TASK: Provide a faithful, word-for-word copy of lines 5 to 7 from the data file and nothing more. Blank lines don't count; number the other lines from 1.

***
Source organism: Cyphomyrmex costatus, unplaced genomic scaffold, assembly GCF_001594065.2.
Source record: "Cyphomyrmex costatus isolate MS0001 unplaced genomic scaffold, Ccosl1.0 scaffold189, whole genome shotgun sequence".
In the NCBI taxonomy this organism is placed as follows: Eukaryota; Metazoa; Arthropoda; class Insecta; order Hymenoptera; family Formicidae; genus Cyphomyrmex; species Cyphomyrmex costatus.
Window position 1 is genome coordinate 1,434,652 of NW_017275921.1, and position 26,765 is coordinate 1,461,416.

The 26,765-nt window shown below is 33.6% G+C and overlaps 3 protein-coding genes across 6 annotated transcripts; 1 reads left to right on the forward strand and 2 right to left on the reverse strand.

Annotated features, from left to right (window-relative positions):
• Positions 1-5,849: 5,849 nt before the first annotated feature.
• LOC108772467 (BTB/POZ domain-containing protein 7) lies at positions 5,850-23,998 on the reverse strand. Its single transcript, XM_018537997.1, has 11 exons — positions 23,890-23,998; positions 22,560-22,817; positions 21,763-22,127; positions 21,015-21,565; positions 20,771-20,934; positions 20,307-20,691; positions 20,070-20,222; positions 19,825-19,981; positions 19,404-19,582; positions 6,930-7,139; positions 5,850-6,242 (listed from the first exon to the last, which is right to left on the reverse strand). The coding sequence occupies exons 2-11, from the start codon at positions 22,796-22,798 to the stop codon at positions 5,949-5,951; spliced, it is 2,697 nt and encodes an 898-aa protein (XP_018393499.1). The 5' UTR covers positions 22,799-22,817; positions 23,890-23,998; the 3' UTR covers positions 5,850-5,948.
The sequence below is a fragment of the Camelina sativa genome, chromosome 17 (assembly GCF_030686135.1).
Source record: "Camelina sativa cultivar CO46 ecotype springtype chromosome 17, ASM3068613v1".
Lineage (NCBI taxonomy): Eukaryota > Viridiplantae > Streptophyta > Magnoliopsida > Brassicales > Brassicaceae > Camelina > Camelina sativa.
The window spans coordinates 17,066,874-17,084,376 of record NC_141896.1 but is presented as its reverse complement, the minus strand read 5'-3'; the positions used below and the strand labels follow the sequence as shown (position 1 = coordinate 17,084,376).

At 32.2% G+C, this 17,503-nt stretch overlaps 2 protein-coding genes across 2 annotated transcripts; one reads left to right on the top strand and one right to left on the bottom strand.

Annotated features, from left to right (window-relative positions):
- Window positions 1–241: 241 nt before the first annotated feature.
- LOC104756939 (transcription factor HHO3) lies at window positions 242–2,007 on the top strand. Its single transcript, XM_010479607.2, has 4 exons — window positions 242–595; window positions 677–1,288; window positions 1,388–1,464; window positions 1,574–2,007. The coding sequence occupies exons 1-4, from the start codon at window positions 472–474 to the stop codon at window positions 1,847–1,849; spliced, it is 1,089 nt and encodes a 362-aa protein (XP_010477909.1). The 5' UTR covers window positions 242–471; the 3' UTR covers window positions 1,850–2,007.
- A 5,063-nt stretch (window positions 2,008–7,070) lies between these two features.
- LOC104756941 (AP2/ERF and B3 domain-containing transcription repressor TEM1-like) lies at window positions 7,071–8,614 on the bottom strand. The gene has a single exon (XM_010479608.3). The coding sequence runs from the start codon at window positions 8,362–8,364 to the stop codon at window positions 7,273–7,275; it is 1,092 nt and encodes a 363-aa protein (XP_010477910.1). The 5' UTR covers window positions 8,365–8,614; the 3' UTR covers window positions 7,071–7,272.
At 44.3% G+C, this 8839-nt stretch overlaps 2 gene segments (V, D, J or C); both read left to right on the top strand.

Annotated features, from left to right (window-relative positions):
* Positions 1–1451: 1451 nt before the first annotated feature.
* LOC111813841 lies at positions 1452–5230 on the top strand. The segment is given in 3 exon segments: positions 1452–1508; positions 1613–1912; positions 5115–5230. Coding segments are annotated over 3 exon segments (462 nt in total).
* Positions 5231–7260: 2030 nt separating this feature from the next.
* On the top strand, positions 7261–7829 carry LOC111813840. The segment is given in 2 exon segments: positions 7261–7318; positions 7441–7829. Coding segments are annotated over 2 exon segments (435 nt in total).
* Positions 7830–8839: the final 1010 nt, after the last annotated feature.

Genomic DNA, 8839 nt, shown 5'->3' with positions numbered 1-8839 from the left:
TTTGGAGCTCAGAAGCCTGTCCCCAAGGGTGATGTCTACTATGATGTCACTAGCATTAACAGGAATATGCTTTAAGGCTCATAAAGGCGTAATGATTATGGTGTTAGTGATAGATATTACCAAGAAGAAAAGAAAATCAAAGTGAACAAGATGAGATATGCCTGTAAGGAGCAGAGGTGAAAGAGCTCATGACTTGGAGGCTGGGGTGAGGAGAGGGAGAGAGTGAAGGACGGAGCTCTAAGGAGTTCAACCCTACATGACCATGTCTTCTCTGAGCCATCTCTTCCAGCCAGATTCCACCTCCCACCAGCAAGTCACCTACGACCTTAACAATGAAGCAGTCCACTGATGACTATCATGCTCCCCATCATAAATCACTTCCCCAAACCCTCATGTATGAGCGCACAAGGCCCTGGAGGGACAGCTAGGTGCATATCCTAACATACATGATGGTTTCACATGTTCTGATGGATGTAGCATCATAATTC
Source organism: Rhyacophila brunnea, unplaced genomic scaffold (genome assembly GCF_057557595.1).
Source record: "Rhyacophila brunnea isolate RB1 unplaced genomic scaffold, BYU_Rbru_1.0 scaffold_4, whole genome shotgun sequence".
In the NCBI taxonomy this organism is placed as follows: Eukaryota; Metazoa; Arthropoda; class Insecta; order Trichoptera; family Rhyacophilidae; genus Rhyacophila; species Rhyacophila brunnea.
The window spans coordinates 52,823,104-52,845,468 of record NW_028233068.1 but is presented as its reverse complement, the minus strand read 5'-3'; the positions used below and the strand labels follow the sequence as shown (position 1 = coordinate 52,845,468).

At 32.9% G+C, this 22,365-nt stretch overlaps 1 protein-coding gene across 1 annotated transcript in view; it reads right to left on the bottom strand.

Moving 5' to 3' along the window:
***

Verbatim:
The 26,765-nt window shown below is 33.6% G+C and overlaps 3 protein-coding genes across 6 annotated transcripts; 1 reads left to right on the forward strand and 2 right to left on the reverse strand.

Annotated features, from left to right (window-relative positions):
• Positions 1-5,849: 5,849 nt before the first annotated feature.